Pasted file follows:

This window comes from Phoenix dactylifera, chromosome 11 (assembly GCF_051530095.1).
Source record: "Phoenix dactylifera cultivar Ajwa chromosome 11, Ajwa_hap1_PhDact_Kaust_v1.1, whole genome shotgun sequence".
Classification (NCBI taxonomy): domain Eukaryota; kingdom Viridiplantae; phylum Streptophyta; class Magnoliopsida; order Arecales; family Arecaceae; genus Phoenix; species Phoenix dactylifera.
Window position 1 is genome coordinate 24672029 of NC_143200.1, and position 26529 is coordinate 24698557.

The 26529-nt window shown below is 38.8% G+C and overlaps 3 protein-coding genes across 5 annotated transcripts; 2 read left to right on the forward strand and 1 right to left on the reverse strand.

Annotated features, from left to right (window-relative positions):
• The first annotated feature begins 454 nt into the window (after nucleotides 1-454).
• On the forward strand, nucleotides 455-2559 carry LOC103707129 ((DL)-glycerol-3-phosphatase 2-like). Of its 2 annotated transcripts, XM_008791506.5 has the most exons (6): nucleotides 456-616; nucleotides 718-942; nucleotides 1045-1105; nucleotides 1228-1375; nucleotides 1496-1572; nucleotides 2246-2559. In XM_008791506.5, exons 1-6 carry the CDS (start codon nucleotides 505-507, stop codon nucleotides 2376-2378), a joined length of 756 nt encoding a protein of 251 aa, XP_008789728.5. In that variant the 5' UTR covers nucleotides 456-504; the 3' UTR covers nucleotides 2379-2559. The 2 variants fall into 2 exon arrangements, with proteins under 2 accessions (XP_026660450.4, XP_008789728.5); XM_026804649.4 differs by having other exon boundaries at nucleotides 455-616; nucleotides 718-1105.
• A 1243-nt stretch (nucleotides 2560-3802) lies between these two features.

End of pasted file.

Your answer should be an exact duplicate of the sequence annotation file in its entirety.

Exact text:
This window comes from Phoenix dactylifera, chromosome 11 (assembly GCF_051530095.1).
Source record: "Phoenix dactylifera cultivar Ajwa chromosome 11, Ajwa_hap1_PhDact_Kaust_v1.1, whole genome shotgun sequence".
Classification (NCBI taxonomy): domain Eukaryota; kingdom Viridiplantae; phylum Streptophyta; class Magnoliopsida; order Arecales; family Arecaceae; genus Phoenix; species Phoenix dactylifera.
Window position 1 is genome coordinate 24672029 of NC_143200.1, and position 26529 is coordinate 24698557.

The 26529-nt window shown below is 38.8% G+C and overlaps 3 protein-coding genes across 5 annotated transcripts; 2 read left to right on the forward strand and 1 right to left on the reverse strand.

Annotated features, from left to right (window-relative positions):
• The first annotated feature begins 454 nt into the window (after nucleotides 1-454).
• On the forward strand, nucleotides 455-2559 carry LOC103707129 ((DL)-glycerol-3-phosphatase 2-like). Of its 2 annotated transcripts, XM_008791506.5 has the most exons (6): nucleotides 456-616; nucleotides 718-942; nucleotides 1045-1105; nucleotides 1228-1375; nucleotides 1496-1572; nucleotides 2246-2559. In XM_008791506.5, exons 1-6 carry the CDS (start codon nucleotides 505-507, stop codon nucleotides 2376-2378), a joined length of 756 nt encoding a protein of 251 aa, XP_008789728.5. In that variant the 5' UTR covers nucleotides 456-504; the 3' UTR covers nucleotides 2379-2559. The 2 variants fall into 2 exon arrangements, with proteins under 2 accessions (XP_026660450.4, XP_008789728.5); XM_026804649.4 differs by having other exon boundaries at nucleotides 455-616; nucleotides 718-1105.
• A 1243-nt stretch (nucleotides 2560-3802) lies between these two features.